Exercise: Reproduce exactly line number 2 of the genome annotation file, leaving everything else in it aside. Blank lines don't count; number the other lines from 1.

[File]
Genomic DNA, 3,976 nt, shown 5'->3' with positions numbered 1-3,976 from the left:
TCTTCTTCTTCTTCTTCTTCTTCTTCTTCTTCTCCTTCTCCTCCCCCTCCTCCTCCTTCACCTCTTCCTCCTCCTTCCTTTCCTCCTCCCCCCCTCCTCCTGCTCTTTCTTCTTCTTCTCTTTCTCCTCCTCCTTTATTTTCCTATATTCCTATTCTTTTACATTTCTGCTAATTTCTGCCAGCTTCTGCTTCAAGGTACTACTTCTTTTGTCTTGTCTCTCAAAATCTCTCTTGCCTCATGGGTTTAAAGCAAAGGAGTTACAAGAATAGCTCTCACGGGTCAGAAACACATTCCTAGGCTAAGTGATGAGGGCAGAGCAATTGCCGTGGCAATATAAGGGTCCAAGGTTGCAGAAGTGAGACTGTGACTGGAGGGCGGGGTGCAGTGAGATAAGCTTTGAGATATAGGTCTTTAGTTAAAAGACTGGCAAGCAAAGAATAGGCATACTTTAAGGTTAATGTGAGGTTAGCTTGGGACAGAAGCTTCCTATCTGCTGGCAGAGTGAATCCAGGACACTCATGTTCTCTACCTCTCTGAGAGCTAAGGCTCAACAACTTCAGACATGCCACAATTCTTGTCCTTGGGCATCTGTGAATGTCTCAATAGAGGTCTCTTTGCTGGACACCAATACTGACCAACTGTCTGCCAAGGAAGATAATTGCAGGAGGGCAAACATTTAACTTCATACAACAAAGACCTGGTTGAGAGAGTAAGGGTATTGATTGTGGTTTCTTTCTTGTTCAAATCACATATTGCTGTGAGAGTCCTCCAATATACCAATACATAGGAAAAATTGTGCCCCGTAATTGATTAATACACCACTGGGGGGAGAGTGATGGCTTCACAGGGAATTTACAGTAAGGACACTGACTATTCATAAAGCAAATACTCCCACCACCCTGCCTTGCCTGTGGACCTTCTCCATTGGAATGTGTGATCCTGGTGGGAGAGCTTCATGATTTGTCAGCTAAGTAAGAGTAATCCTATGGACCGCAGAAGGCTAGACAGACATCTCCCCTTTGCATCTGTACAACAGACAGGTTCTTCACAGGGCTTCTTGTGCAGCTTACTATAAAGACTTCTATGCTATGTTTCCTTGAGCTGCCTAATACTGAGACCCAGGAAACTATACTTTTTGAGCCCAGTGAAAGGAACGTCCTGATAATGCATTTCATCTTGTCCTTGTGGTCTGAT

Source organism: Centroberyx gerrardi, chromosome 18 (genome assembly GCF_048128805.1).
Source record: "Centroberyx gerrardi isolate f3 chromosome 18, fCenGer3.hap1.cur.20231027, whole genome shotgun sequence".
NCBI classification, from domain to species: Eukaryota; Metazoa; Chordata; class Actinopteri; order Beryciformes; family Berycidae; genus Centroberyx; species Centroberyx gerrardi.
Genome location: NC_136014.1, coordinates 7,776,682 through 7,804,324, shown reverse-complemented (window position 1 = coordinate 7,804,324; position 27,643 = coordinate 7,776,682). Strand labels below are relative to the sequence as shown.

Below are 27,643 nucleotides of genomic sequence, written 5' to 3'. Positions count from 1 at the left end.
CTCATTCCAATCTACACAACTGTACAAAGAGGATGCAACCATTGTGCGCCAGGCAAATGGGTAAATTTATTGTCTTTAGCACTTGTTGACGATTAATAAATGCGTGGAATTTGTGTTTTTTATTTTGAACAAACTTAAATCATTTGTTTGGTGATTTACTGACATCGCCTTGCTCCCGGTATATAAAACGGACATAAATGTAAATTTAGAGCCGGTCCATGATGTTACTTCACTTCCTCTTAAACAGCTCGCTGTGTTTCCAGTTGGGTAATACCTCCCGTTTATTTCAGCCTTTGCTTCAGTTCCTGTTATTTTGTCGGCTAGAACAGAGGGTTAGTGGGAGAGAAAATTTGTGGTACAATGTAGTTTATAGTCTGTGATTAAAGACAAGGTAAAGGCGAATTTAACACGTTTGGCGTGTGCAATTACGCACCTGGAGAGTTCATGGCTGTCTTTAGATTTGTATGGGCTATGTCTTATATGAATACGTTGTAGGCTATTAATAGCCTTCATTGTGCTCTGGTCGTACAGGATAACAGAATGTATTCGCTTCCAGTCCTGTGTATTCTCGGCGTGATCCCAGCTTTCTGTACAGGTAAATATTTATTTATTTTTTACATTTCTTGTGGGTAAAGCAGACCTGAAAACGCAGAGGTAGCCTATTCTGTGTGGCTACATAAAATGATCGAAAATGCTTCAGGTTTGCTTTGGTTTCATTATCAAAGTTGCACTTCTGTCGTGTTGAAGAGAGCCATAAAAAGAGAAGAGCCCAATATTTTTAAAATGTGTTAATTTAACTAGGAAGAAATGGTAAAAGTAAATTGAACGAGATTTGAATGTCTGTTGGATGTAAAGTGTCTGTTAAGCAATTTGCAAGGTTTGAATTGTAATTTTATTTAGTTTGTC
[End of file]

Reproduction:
TCTTCTTCTTCTTCTTCTTCTTCTTCTTCTTCTCCTTCTCCTCCCCCTCCTCCTCCTTCACCTCTTCCTCCTCCTTCCTTTCCTCCTCCCCCCCTCCTCCTGCTCTTTCTTCTTCTTCTCTTTCTCCTCCTCCTTTATTTTCCTATATTCCTATTCTTTTACATTTCTGCTAATTTCTGCCAGCTTCTGCTTCAAGGTACTACTTCTTTTGTCTTGTCTCTCAAAATCTCTCTTGCCTCATGGGTTTAAAGCAAAGGAGTTACAAGAATAGCTCTCACGGGTCAGAAACACATTCCTAGGCTAAGTGATGAGGGCAGAGCAATTGCCGTGGCAATATAAGGGTCCAAGGTTGCAGAAGTGAGACTGTGACTGGAGGGCGGGGTGCAGTGAGATAAGCTTTGAGATATAGGTCTTTAGTTAAAAGACTGGCAAGCAAAGAATAGGCATACTTTAAGGTTAATGTGAGGTTAGCTTGGGACAGAAGCTTCCTATCTGCTGGCAGAGTGAATCCAGGACACTCATGTTCTCTACCTCTCTGAGAGCTAAGGCTCAACAACTTCAGACATGCCACAATTCTTGTCCTTGGGCATCTGTGAATGTCTCAATAGAGGTCTCTTTGCTGGACACCAATACTGACCAACTGTCTGCCAAGGAAGATAATTGCAGGAGGGCAAACATTTAACTTCATACAACAAAGACCTGGTTGAGAGAGTAAGGGTATTGATTGTGGTTTCTTTCTTGTTCAAATCACATATTGCTGTGAGAGTCCTCCAATATACCAATACATAGGAAAAATTGTGCCCCGTAATTGATTAATACACCACTGGGGGGAGAGTGATGGCTTCACAGGGAATTTACAGTAAGGACACTGACTATTCATAAAGCAAATACTCCCACCACCCTGCCTTGCCTGTGGACCTTCTCCATTGGAATGTGTGATCCTGGTGGGAGAGCTTCATGATTTGTCAGCTAAGTAAGAGTAATCCTATGGACCGCAGAAGGCTAGACAGACATCTCCCCTTTGCATCTGTACAACAGACAGGTTCTTCACAGGGCTTCTTGTGCAGCTTACTATAAAGACTTCTATGCTATGTTTCCTTGAGCTGCCTAATACTGAGACCCAGGAAACTATACTTTTTGAGCCCAGTGAAAGGAACGTCCTGATAATGCATTTCATCTTGTCCTTGTGGTCTGAT